• Joe Lightfoot

22. Trust Networks: The One True Currency

The COVID-19 pandemic has revealed that even our highly technical societies are still acutely vulnerable to crisis. It’s showed us that our governments are often ill equipped to deal with the kinds of borderless challenges (pandemics, mass migration, food shortages, increasing natural disasters) that will continue to arise in the decades to come, and highlighted just how over dependent we’ve become on a relatively fragile network of global supply chains. The pandemic has impacted everyone and dispelled the illusion that any of us can remain wholly insulated from the underlying issues that now threaten the stability of our socio-economic systems. For better or worse, it’s reminded us that we’re all in this together.

Before the pandemic, the idea that at some point in the near future we may need to depend upon our local community to see us through a time of crisis may have seemed alarmist. But after experiencing what it’s like to have our supermarket shelves laid bare, it’s now much easier to appreciate just how important it is that we begin decentralising various aspects of our economies and foster a vast network of empowered local communities. We can no longer ignore the fact that we’re almost all entirely dependent upon a system that at any point is just a few days away from grinding to a halt. If the power cuts out, the supermarket trucks don’t deliver, or the oil production stops, within a matter of hours many of us are left helpless and exposed. After our collective experience of COVID-19, it’s now clearer than ever that the highly atomised nature of modern society leaves us acutely vulnerable to a wide range of existential threats.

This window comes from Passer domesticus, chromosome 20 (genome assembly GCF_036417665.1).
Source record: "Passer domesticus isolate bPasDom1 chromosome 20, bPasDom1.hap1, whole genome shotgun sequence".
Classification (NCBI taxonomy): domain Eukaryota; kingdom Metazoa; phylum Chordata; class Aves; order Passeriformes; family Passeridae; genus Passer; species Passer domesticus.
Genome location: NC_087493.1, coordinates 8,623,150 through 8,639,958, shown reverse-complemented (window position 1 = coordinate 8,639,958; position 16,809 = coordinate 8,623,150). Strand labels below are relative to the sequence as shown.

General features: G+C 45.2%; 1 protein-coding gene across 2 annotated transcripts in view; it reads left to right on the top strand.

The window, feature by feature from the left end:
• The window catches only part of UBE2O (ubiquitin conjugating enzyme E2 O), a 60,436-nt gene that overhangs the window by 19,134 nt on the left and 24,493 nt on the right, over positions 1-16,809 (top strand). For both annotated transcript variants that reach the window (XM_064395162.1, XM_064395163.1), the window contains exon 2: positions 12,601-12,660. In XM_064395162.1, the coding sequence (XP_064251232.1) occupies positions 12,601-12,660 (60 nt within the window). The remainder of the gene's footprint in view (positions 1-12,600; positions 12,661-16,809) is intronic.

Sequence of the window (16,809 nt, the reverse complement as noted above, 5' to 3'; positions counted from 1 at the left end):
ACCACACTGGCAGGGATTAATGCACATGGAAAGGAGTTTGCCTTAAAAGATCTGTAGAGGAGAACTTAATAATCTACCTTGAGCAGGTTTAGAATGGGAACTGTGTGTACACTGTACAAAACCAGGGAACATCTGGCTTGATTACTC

Forming mutual aid communities can not only bring joy, inspiration, growth and belonging into our lives, it also just happens to be one of the best ways to ensure we can both survive and thrive during times of hardship. After all, there nothing is more empowering than being a part of an adaptable and resilient support network that can respond quickly in times of emergency, and has enough people and skills within it to ensure that all of its members are safe and cared for during times of need. Numerous studies into how we respond to disaster situations have shown that social support is the most powerful protection we have against becoming overwhelmed by stress and trauma.43 Collectives can offer us this kind of social safety net and provide us with a space to return to where we feel safe, loved and supported. This may be the most valuable currency of all.


Next - In Conclusion: Let The Experiment Begin



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2021 Joe Lightfoot

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